Arlington is providing the service as part of its goal to divert 90% of waste from landfills and incinerators by 2038.
The county encourages residents who don’t receive weekly curbside collection to drop off their scraps at the Arlington County Trades Center in Shirlington (2700 S. Taylor Street), the Columbia Pike Farmers Market on Sundays, or MOM’s Organic Market (1901 N. Veitch Street). Residents who don’t get the county’s curbside collection service — which serves mostly single-family homes — can also email [email protected] for tips.
The new food scraps collection has even attracted entrepreneurs who are anticipating a stinky problem that they can solve.
Clarendon-based Bright Bins, a recently-launched waste bin cleaning business, is promoting its service as a way to “keep your bins clean and sanitized — and keep the rodents and pests away.”
“As opposed to using mild soap and a hose, our high-pressure 180-degree steam process sterilizes and deodorizes your organic bin, safeguarding it from attracting unpleasant visitors and ensuring you don’t dread the next time you open it,” said co-owner Ryan Miller.
(Updated at 3:50 p.m.) Arlington County will start collecting residents’ food scraps on Labor Day.
Residents receiving county curbside collection services — mostly those in single-family homes and townhouses — will be able to toss unused food into their green yard waste bins and bring them to the curb on collection day, starting Monday, Sept. 6. Those scraps will be composted in Prince William County and returned to Arlington as soil.
“This is going to be for everybody who is a part of the household solid waste collection program,” said Erik Grabowsky, the chief of the Solid Waste Bureau of the Department of Environmental Services, during a community forum last week.
Arlington will be the first jurisdiction in Virginia to provide the service to all residential customers, he said.
The initiative is part of the county’s goal to divert 90% of resources from landfills and incinerators by 2038. It is also the last significant program to be implemented from the county’s 2004 solid waste management plan, Grabowsky said.
“There are many good reasons for adding a food scraps collection program,” he said, such as diverting useable waste from landfills and incinerators. Creating and using compost “will build healthier soils and also allow us to pay attention to the amount of food waste we are generating — which may change purchasing habits and may save us money.”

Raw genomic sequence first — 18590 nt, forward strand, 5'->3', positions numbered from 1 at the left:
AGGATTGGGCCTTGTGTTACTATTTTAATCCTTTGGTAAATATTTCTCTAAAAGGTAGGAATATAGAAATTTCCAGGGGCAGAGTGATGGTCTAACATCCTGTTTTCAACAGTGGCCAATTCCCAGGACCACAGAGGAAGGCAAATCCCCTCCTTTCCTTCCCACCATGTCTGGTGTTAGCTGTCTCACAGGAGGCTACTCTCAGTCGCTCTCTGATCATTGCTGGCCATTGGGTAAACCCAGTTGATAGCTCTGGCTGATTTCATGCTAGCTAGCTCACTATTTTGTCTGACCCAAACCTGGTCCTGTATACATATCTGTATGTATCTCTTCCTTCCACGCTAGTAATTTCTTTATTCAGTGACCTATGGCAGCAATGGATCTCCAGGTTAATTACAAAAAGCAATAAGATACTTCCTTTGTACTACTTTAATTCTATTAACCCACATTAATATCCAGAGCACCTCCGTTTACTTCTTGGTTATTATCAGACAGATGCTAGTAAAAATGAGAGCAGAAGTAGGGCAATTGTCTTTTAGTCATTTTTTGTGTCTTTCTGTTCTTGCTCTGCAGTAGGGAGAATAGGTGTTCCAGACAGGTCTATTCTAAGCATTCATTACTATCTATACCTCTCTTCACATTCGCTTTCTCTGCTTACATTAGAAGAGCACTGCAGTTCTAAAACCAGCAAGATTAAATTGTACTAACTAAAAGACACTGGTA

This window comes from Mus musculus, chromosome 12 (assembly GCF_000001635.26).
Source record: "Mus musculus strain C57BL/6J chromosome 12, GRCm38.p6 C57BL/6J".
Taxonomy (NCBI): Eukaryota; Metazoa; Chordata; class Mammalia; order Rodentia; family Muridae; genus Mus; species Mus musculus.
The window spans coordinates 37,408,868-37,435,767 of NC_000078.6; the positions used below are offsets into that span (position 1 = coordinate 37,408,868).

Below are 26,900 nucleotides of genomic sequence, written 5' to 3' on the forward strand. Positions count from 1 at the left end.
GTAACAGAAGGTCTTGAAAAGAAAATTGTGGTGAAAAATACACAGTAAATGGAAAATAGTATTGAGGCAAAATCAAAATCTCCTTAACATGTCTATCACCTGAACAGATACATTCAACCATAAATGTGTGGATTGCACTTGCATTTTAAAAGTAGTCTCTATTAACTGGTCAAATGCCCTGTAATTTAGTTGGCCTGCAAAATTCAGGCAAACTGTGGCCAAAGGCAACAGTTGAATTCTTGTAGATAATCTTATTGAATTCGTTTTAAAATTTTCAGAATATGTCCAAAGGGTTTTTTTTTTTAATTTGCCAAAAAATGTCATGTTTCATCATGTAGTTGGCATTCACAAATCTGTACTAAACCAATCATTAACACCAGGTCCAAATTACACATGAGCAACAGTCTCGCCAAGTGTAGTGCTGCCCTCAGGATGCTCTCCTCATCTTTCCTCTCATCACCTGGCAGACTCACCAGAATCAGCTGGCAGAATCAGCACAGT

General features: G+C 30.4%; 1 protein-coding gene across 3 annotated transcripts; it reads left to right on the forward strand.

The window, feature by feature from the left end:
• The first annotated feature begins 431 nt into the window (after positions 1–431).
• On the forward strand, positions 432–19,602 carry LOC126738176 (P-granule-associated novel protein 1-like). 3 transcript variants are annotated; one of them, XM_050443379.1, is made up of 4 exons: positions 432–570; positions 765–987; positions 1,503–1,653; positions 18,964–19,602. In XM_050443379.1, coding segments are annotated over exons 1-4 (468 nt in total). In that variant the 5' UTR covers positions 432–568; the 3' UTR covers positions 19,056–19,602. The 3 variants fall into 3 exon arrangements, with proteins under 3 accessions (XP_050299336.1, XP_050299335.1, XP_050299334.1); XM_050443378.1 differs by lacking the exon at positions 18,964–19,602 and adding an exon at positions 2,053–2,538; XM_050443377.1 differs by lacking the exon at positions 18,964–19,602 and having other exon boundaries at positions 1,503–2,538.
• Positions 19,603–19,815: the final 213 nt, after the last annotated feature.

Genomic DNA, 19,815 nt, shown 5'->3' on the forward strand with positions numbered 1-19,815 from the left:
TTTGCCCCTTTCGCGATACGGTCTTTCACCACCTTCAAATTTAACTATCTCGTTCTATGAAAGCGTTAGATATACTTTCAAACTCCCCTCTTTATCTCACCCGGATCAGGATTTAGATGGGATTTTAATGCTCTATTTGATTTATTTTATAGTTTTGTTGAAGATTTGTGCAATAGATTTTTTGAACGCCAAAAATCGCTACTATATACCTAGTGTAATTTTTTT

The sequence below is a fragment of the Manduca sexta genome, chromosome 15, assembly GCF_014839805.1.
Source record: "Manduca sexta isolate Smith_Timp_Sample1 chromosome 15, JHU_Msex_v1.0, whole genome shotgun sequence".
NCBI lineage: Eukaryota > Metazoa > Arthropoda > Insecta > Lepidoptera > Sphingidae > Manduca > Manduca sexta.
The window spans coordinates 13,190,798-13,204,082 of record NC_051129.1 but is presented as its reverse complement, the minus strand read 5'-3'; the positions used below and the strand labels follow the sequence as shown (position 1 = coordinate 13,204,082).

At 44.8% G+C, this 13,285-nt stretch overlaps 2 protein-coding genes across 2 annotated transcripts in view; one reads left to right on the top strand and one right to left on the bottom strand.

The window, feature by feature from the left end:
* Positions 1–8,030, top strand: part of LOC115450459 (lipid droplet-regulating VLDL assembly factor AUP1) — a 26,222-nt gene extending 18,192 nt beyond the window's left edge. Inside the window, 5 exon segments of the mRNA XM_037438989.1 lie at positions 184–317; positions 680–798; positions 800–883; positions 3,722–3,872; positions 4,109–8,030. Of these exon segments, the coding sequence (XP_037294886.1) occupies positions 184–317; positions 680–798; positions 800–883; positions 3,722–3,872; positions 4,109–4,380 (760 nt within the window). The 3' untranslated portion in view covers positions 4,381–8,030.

County household waste collection customers should have received a postcard previewing the service change and will soon receive an informational cart hanger, he said. The second of two virtual community forums will be held tomorrow and the county will be delivering “starter kits” with a two-gallon food caddy, 40 compostable bags and educational materials, throughout the month of August.
Acceptable food waste and food scraps include:
- Vegetables and fruits
- Meats, including bones, and old meat grease (sopped up with a paper towel)
- Dairy products and eggshells
- Coffee grounds, paper coffee liners and tea leaves (but not tea bags)
Residents should still put disposable containers and other products marketed as “compostable” in the trash.
“A lot of the materials have plastic liners,” said Adam Riedel, a county environmental management specialist. “We want to ensure the highest quality product, which means keeping out those contaminants.”
That could change if the federal government issues stricter regulations for creating and marketing disposable products as “compostable,” he said.
DES recommends keeping the pail, lined with a compostable bag, on a kitchen counter. Just before one’s weekly trash pickup time the food scraps should be bagged, put in the green cart and rolled out for collection.
Riedel said he keeps his pail on the counter and he notices no odor, but for those who are worried, he suggested keeping the pail or scrap bag in the freezer or refrigerator.
Grabowsky said he does not envision proper disposal requiring much enforcement.
“People generally comply with rules and regulations,” he said. “I don’t think we’re going to have a contamination problem. If we do, we’re going to have to start having more aggressive action.”
The scraps will be converted into nutrient-dense soil at Freestate Farms in nearby Prince William County, per a new agreement approved by the County Board in February. The facility is run via a public-private partnership between Prince William County and the private corporation.
Arlington County will be sending its yard waste and food scraps to Prince William County.
At Saturday’s County Board meeting, the board approved a new agreement to send organic compost to a new state-of-the-art composting facility in Prince William County.
Until November last year, the county was sending compost to a Loudoun County facility but that facility has since ceased operations.
Back in 2016, Arlington County began year-round residential curbside collection of organic material like grass clippings, leaves, and yard trimmings.